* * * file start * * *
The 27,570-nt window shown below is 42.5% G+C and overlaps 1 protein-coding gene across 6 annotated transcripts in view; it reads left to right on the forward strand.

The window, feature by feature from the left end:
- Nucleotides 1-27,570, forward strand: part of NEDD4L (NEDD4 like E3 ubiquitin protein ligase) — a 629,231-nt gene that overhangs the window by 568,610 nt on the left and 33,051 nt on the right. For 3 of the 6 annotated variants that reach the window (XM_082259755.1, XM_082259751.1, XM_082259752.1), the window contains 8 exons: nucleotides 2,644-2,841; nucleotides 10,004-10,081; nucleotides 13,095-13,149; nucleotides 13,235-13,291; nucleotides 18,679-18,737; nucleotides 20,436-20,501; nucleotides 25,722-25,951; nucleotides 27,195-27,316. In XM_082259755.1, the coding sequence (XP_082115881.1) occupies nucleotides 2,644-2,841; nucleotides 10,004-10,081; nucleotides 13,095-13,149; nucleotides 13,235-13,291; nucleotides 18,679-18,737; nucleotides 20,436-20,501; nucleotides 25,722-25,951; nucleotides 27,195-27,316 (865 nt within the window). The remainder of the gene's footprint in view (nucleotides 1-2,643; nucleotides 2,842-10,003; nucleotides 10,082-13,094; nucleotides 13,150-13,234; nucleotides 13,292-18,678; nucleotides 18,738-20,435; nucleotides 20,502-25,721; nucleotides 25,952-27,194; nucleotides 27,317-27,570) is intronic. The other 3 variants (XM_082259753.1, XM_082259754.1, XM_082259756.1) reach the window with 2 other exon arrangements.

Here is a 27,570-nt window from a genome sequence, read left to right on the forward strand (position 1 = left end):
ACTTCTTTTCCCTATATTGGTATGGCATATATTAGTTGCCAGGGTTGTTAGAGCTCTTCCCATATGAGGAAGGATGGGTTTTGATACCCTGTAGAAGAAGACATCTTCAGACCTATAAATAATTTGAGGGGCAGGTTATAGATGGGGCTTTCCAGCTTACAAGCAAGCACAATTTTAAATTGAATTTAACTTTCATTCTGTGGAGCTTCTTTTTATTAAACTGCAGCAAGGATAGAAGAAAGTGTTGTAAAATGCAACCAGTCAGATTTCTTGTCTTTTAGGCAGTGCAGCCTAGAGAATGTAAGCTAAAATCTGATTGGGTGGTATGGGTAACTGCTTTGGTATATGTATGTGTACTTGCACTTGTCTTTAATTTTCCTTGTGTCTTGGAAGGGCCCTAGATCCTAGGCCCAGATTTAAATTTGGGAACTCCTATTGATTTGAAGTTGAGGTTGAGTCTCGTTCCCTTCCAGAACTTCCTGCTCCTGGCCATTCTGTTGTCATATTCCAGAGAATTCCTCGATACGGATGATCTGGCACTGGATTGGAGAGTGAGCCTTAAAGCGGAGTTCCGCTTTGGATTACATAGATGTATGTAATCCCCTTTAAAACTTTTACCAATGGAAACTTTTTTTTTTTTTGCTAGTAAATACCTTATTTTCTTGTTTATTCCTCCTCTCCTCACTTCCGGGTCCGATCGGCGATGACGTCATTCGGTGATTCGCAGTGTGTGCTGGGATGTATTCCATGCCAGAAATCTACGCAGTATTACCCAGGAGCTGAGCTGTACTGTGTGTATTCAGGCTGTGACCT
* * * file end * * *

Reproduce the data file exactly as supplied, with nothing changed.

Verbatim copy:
The 27,570-nt window shown below is 42.5% G+C and overlaps 1 protein-coding gene across 6 annotated transcripts in view; it reads left to right on the forward strand.

The window, feature by feature from the left end:
- Nucleotides 1-27,570, forward strand: part of NEDD4L (NEDD4 like E3 ubiquitin protein ligase) — a 629,231-nt gene that overhangs the window by 568,610 nt on the left and 33,051 nt on the right. For 3 of the 6 annotated variants that reach the window (XM_082259755.1, XM_082259751.1, XM_082259752.1), the window contains 8 exons: nucleotides 2,644-2,841; nucleotides 10,004-10,081; nucleotides 13,095-13,149; nucleotides 13,235-13,291; nucleotides 18,679-18,737; nucleotides 20,436-20,501; nucleotides 25,722-25,951; nucleotides 27,195-27,316. In XM_082259755.1, the coding sequence (XP_082115881.1) occupies nucleotides 2,644-2,841; nucleotides 10,004-10,081; nucleotides 13,095-13,149; nucleotides 13,235-13,291; nucleotides 18,679-18,737; nucleotides 20,436-20,501; nucleotides 25,722-25,951; nucleotides 27,195-27,316 (865 nt within the window). The remainder of the gene's footprint in view (nucleotides 1-2,643; nucleotides 2,842-10,003; nucleotides 10,082-13,094; nucleotides 13,150-13,234; nucleotides 13,292-18,678; nucleotides 18,738-20,435; nucleotides 20,502-25,721; nucleotides 25,952-27,194; nucleotides 27,317-27,570) is intronic. The other 3 variants (XM_082259753.1, XM_082259754.1, XM_082259756.1) reach the window with 2 other exon arrangements.

Here is a 27,570-nt window from a genome sequence, read left to right on the forward strand (position 1 = left end):
ACTTCTTTTCCCTATATTGGTATGGCATATATTAGTTGCCAGGGTTGTTAGAGCTCTTCCCATATGAGGAAGGATGGGTTTTGATACCCTGTAGAAGAAGACATCTTCAGACCTATAAATAATTTGAGGGGCAGGTTATAGATGGGGCTTTCCAGCTTACAAGCAAGCACAATTTTAAATTGAATTTAACTTTCATTCTGTGGAGCTTCTTTTTATTAAACTGCAGCAAGGATAGAAGAAAGTGTTGTAAAATGCAACCAGTCAGATTTCTTGTCTTTTAGGCAGTGCAGCCTAGAGAATGTAAGCTAAAATCTGATTGGGTGGTATGGGTAACTGCTTTGGTATATGTATGTGTACTTGCACTTGTCTTTAATTTTCCTTGTGTCTTGGAAGGGCCCTAGATCCTAGGCCCAGATTTAAATTTGGGAACTCCTATTGATTTGAAGTTGAGGTTGAGTCTCGTTCCCTTCCAGAACTTCCTGCTCCTGGCCATTCTGTTGTCATATTCCAGAGAATTCCTCGATACGGATGATCTGGCACTGGATTGGAGAGTGAGCCTTAAAGCGGAGTTCCGCTTTGGATTACATAGATGTATGTAATCCCCTTTAAAACTTTTACCAATGGAAACTTTTTTTTTTTTTGCTAGTAAATACCTTATTTTCTTGTTTATTCCTCCTCTCCTCACTTCCGGGTCCGATCGGCGATGACGTCATTCGGTGATTCGCAGTGTGTGCTGGGATGTATTCCATGCCAGAAATCTACGCAGTATTACCCAGGAGCTGAGCTGTACTGTGTGTATTCAGGCTGTGACCT